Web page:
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Johnny Mize

A photo of Johnny Mize.

Johnny Mize (January 7, 1913June 2, 1993) was a baseball player who was a first baseman for the St. Louis Cardinals, New York Giants, and New York Yankees. He played in the Major Leagues from 1936 through 1953 and was selected to the Baseball Hall of Fame in 1981.

Mize was born in Demorest, Georgia, where he later played baseball for Piedmont College.[1][2] Mize was known as both "Big Jawn" and "The Big Cat" for his smooth fielding around the bag at first base. He had a fine batting eye, and in his early career hit for high averages, leading the National League with a .349 batting average in 1939. In 1938 he batted .363, but Cardinals teammate Joe Medwick took the title with a .374 average. Mize then changed targets and went for power instead of batting average. He led the National League in home runs in 1939 with 28, and in 1940 with 43, also leading the league in runs batted in twice, in 1940 and 1942. At the end of the 1941 season, however, he was traded to the New York Giants by Cardinals general manager Branch Rickey, who famously believed in trading players before they reached their declining years.

Mize spent 1943 through 1945 in military service during World War II. Returning to the Giants in 1946, a broken hand and broken toe caused him to fall one short of the home run title, won by rookie Ralph Kiner of the Pittsburgh Pirates (23-22). In 1947 he rebounded to hit 51 home runs and tie Kiner for the league lead. He also led in runs and RBI, and became the only player to strike out fewer than fifty times while hitting fifty home runs. (This combination of power and control was a mark of Mize's style; he also had seasons of 43 home runs and 49 strikeouts, and of 40 home runs and 37 strikeouts.)

In 1948, Mize and Kiner again tied for the league home run championship with 40 each. Mize was traded to the New York Yankees late in the 1949 season after expressing discontent with the amount of his playing time.

Mize spent the last 5 years of his career with the Yankees, mostly as a part-time player, ending in 1953. He was, however, considered a valuable contributor to their winning an unprecedented 5 consecutive American League pennants and World Series titles. He hit 25 home runs in 1950 (despite spending part of the season on minor league rehab) to become the 2nd player, joining Hank Greenberg 3 years earlier, to have a 25-home run season in both leagues. In the 1952 World Series against the Brooklyn Dodgers, he hit 3 home runs, 1 as a pinch-hitter, and was robbed of a 4th by Dodger right fielder Carl Furillo, who made a leaping catch above the fence in the 11th inning to preserve a win for the Dodgers.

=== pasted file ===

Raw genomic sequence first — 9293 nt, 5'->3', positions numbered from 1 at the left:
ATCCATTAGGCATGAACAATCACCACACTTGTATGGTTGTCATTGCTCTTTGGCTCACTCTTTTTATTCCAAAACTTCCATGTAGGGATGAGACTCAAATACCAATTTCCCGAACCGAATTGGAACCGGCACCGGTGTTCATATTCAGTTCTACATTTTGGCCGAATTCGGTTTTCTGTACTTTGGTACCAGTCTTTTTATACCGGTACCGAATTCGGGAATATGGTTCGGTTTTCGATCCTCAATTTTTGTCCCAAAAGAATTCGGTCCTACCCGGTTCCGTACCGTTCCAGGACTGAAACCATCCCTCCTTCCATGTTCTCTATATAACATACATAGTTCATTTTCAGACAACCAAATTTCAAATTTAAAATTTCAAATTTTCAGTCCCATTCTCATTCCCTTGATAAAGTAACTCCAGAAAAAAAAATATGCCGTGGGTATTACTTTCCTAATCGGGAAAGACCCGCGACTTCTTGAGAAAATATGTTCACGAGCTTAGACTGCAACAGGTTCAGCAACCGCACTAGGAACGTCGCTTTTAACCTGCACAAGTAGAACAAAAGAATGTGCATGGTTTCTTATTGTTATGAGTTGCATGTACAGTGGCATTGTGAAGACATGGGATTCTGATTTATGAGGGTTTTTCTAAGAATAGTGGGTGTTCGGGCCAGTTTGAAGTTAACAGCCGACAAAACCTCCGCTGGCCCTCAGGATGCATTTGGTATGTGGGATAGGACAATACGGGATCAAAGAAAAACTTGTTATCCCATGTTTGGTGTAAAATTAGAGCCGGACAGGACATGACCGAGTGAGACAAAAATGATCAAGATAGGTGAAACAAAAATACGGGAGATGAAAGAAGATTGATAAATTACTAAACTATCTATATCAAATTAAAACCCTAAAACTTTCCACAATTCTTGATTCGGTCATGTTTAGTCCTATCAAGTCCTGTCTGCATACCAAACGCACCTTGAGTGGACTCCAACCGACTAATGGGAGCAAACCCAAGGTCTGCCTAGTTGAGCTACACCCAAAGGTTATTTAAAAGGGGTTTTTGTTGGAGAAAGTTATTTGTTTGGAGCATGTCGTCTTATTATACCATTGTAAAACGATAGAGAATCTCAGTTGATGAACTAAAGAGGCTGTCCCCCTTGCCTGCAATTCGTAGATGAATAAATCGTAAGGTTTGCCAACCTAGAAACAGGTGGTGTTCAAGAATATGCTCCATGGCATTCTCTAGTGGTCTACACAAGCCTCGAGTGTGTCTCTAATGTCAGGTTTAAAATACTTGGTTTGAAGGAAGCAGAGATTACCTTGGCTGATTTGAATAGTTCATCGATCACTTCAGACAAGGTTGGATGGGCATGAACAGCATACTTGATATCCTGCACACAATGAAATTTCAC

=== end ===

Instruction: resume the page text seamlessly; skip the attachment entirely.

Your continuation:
Mize shares the Major League record for the most times hitting 3 homers in one game, a feat he performed 6 times (Mize's last time was 1950; Sammy Sosa of the Cubs tied the record in 2003). He also was one of a handful of players (also including Babe Ruth) to do it in both leagues — 5 times in the National League and once in the American. He was the first player to hit 3 home runs in a game twice in one season in 1938 and did it twice again in 1940. He finished his career with 359 home runs. Like DiMaggio, Ted Williams, and Hank Greenberg, all of whom spent at least 3 years in the military at the peak of their power, Mize undoubtedly lost a large number of home runs because of his service. His 43 home runs in 1940 broke the Cardinal record of 42 set by Rogers Hornsby in 1922 -and remained the record until Mark McGwire hit 70 in 1998. He and Carl Yastrzemski are the only 2 players to have 3 seasons of 40 or more home runs, without a season of 30-39 home runs. Since Joe Medwick became the last National League player to win the triple crown in 1937, Mize is one of only 3 NL players to lead the league at one time of another in each of the 3 categories - batting average, home runs, and runs-batted-in. The other 2 NL players are Hank Aaron and Andres Galarraga.

He was chosen by the Veteran's Committee of the Baseball Hall of Fame in 1981. During his playing years, Mize did not enjoy particularly good relations with the baseball sportswriters; members of this community vote on candidates for the Hall of Fame. Mize's fine batting statistics were overshadowed by those of bigger stars Ted Williams, Joe DiMaggio, and Stan Musial, and later Jackie Robinson. And his good on-base percentage is valued more highly today, in the light of sabermetric analysis, as well as his being one of the more difficult sluggers to strike out.

In 1981, Lawrence Ritter and Donald Honig included him in their book The 100 Greatest Baseball Players of All Time. Maury Allen, in 1981, also included Mize in his "top 100" book. Mize spent the last few years of his life at his home in Demorest, GA.


  1. Phelps, Myron. "Johnny Mize Collection", The Navigator, 2008-02-11. Retrieved on 2008-06-10.
  2. Suda, Tim. "History of Sports", The Navigator, 2008-01-28. Retrieved on 2008-06-10.

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Preceded by:
Ernie Lombardi
National League Batting Champion
Succeeded by:
Debs Garms
Preceded by:
Mel Ott
Ralph Kiner
National League Home Run Champion
1947-1948 with Ralph Kiner
Succeeded by:
Dolph Camilli
Ralph Kiner
Preceded by:
Frank McCormick
Dolph Camilli
Enos Slaughter
National League RBI Champion
Succeeded by:
Dolph Camilli
Bill Nicholson
Stan Musial
Preceded by:
Phil Rizzuto
Babe Ruth Award
Succeeded by:
Billy Martin